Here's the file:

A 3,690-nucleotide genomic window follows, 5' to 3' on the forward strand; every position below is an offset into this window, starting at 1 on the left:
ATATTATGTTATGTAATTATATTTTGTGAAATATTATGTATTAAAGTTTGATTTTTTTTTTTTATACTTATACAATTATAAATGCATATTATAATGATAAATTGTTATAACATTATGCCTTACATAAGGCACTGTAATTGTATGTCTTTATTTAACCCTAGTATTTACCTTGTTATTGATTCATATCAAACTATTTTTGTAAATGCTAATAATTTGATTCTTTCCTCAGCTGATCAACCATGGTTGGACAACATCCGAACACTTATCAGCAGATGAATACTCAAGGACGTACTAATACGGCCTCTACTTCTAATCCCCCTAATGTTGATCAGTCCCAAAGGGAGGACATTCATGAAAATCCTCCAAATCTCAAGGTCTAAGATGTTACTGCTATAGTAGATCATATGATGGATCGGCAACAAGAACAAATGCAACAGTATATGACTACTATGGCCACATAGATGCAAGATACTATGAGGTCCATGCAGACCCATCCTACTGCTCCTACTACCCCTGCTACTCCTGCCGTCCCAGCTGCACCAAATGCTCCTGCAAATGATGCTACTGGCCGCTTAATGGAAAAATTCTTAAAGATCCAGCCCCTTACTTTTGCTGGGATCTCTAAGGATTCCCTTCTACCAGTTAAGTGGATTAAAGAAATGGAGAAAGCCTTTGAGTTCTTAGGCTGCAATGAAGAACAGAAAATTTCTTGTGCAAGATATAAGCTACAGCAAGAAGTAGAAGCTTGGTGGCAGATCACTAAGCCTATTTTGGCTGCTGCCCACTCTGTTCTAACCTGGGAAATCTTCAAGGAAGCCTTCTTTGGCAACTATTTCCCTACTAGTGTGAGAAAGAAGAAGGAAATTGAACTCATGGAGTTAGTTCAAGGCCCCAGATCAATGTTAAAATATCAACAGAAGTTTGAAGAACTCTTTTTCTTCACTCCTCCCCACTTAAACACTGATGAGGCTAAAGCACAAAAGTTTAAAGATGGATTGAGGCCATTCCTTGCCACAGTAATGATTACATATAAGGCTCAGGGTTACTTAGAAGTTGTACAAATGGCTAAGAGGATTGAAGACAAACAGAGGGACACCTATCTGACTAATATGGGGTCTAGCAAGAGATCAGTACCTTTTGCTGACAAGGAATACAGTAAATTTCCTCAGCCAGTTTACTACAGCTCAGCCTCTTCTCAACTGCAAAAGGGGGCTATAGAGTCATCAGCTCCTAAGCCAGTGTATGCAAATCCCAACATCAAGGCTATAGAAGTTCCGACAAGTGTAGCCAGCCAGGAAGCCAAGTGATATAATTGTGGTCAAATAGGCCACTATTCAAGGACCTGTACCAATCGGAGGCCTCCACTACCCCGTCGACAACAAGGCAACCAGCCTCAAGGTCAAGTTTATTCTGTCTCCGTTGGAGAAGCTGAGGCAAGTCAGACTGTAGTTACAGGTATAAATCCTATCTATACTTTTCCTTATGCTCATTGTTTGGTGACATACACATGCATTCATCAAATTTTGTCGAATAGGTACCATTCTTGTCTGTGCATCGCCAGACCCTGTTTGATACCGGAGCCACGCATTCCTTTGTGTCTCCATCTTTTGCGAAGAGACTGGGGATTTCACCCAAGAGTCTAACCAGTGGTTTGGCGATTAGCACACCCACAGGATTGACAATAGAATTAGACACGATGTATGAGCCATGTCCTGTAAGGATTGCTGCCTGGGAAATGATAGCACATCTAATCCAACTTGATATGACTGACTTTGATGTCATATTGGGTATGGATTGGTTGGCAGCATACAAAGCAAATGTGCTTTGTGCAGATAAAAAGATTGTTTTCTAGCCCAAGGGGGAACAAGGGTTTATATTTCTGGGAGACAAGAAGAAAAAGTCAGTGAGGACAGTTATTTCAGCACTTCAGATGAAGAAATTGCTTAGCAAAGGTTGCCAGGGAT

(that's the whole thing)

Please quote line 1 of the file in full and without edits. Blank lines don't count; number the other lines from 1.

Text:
A 3,690-nucleotide genomic window follows, 5' to 3' on the forward strand; every position below is an offset into this window, starting at 1 on the left: